Summer fog obscures the view to seaward but ashore the air is clear beneath the solid white sky. The red sandstone of the headland is emerging but its crown of conifers is still just a smudge of green on the mist.Our river meets the sea by that headland. It’s a great place to swim. The brackish water has carved a pool between the sandstone and the pebbled bank of the beach. I’m not swimming, though. It’s early, the kids are at school and I’m at the other end of the beach, at a picnic table, drinking coffee.
To my right, the sea is pawing at the shore. It’s a quiet, calming sound between the occasional rumble and crash of the breakers. Above and below the surf’s rhythm is the low rattle of stones being dragged back by the undertow and the piercing gossip of predatory gulls that are staking out my table. The owner of the kiosk where I bought my coffee has a dog and she knows something that the gulls don’t. She’s realised that I have no food on my table and is now ignoring me. You’d think the gulls would twig – after all, they have a birds-eye view.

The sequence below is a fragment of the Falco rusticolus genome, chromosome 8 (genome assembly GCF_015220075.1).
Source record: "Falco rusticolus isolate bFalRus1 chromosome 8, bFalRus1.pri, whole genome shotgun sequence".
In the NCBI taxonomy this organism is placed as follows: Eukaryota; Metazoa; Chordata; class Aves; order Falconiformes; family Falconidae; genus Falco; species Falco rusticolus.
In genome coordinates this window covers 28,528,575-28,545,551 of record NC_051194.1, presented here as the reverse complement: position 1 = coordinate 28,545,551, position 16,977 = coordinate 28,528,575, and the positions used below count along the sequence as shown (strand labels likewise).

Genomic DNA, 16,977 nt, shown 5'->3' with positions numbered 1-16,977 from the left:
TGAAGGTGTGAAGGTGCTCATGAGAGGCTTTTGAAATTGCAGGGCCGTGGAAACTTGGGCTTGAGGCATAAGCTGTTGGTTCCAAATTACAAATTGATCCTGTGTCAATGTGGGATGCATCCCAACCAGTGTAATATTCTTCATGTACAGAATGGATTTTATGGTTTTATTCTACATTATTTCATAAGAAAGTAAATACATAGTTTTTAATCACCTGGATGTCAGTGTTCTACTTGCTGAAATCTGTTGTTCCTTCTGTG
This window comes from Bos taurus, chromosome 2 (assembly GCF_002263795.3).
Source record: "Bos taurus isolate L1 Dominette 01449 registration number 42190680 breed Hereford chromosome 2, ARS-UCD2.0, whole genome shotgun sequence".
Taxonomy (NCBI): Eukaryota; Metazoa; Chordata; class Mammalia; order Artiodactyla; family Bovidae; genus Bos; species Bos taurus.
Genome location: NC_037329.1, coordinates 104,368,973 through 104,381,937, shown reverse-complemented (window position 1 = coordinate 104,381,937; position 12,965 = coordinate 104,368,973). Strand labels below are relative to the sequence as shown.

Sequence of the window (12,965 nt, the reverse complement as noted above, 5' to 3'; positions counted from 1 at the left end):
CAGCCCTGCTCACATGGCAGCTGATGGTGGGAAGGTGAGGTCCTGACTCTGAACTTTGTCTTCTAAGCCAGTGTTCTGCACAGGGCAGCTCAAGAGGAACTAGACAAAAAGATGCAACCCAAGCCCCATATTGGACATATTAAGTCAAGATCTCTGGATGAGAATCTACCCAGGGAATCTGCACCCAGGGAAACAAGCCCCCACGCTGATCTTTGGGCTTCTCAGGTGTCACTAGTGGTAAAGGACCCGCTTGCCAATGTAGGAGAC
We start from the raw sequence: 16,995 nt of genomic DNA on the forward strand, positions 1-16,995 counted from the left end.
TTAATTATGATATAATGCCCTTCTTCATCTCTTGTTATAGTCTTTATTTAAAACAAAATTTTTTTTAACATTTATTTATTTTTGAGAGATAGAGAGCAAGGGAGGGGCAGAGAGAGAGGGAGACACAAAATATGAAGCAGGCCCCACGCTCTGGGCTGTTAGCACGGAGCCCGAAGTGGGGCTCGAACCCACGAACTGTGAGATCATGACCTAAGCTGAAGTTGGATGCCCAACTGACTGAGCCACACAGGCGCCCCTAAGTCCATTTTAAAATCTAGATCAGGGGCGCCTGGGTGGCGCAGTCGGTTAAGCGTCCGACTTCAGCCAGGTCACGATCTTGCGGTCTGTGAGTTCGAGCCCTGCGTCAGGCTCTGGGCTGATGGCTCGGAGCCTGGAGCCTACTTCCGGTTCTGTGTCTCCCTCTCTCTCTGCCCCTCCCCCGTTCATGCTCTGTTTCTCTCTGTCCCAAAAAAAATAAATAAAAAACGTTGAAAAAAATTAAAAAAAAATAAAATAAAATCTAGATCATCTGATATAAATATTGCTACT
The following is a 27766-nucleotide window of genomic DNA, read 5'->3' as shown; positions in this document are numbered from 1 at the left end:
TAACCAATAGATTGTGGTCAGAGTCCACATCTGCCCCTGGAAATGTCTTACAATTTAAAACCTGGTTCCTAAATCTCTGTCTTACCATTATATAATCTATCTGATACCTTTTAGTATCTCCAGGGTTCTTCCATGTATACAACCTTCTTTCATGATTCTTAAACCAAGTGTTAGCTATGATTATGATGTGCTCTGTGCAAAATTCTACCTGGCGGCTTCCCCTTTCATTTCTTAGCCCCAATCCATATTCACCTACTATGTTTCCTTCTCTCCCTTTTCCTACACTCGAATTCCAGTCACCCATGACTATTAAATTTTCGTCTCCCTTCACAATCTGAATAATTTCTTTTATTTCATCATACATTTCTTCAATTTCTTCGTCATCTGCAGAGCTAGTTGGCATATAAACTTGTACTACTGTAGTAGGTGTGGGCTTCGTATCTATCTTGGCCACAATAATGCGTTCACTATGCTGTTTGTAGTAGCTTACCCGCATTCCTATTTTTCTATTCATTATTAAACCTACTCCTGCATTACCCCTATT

The first time I came to this café was on the way to the railway station. My sister brought me here before I set off on the long journey to my home in a northern seaside town. It was a hot sunny morning and I wanted to stay. I didn’t want to go home and look at the North Sea, I wanted to stay here by the Channel. Now, I am home. I’ve moved back to the South West and my soul feels easier. I am very lucky.
I have no good reason to tell you all this, I just want to. And I hope that, wherever you are, there is a place like this for you – somewhere that you can top up on tranquility and lose yourself in daydreams.
I have to go now, I want another coffee but I only have a £20 note. Best I climb back up the cliff to the town and get some change …